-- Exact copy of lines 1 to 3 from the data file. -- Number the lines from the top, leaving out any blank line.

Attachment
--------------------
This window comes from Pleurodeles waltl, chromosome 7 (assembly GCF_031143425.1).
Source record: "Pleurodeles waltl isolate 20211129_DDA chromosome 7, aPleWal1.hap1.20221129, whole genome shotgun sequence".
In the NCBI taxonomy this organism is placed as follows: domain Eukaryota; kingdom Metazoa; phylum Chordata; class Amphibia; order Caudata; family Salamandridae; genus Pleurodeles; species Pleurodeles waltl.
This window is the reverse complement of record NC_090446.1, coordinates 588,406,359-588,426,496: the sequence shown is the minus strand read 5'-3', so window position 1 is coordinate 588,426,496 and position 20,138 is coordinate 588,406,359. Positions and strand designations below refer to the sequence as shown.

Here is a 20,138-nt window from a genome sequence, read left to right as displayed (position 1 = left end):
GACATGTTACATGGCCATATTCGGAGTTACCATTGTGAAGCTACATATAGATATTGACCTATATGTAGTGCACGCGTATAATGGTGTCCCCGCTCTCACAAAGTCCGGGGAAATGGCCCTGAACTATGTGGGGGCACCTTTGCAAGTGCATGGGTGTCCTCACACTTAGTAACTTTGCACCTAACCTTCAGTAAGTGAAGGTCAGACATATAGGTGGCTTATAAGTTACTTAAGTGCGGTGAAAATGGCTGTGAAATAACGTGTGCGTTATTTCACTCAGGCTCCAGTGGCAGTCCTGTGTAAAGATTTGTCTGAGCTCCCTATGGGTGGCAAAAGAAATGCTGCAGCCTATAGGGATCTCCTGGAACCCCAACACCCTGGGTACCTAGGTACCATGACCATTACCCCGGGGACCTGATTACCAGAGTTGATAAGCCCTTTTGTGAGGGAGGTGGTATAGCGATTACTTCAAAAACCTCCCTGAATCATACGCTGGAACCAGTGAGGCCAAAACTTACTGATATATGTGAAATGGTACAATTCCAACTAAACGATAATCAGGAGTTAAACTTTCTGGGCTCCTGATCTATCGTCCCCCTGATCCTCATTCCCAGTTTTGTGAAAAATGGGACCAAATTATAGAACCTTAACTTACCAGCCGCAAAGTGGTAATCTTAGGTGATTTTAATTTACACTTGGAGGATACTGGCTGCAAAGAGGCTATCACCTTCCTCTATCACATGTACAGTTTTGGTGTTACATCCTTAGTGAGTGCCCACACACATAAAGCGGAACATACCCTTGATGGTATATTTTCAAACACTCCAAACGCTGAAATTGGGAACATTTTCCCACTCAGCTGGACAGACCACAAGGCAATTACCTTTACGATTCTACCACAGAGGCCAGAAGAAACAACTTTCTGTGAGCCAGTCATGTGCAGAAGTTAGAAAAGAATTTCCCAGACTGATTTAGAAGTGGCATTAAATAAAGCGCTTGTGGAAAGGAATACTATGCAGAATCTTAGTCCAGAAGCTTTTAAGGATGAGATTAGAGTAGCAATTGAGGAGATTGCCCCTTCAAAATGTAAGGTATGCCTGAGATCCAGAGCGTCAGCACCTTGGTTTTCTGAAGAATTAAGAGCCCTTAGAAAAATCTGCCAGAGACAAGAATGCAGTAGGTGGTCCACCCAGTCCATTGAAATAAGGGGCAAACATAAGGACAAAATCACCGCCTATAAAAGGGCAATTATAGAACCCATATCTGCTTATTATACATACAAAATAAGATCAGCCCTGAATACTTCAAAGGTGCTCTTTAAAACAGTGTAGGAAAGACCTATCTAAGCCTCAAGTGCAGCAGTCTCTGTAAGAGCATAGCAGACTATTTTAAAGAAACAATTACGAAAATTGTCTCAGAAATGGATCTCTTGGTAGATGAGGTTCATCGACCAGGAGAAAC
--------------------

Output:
This window comes from Pleurodeles waltl, chromosome 7 (assembly GCF_031143425.1).
Source record: "Pleurodeles waltl isolate 20211129_DDA chromosome 7, aPleWal1.hap1.20221129, whole genome shotgun sequence".
In the NCBI taxonomy this organism is placed as follows: domain Eukaryota; kingdom Metazoa; phylum Chordata; class Amphibia; order Caudata; family Salamandridae; genus Pleurodeles; species Pleurodeles waltl.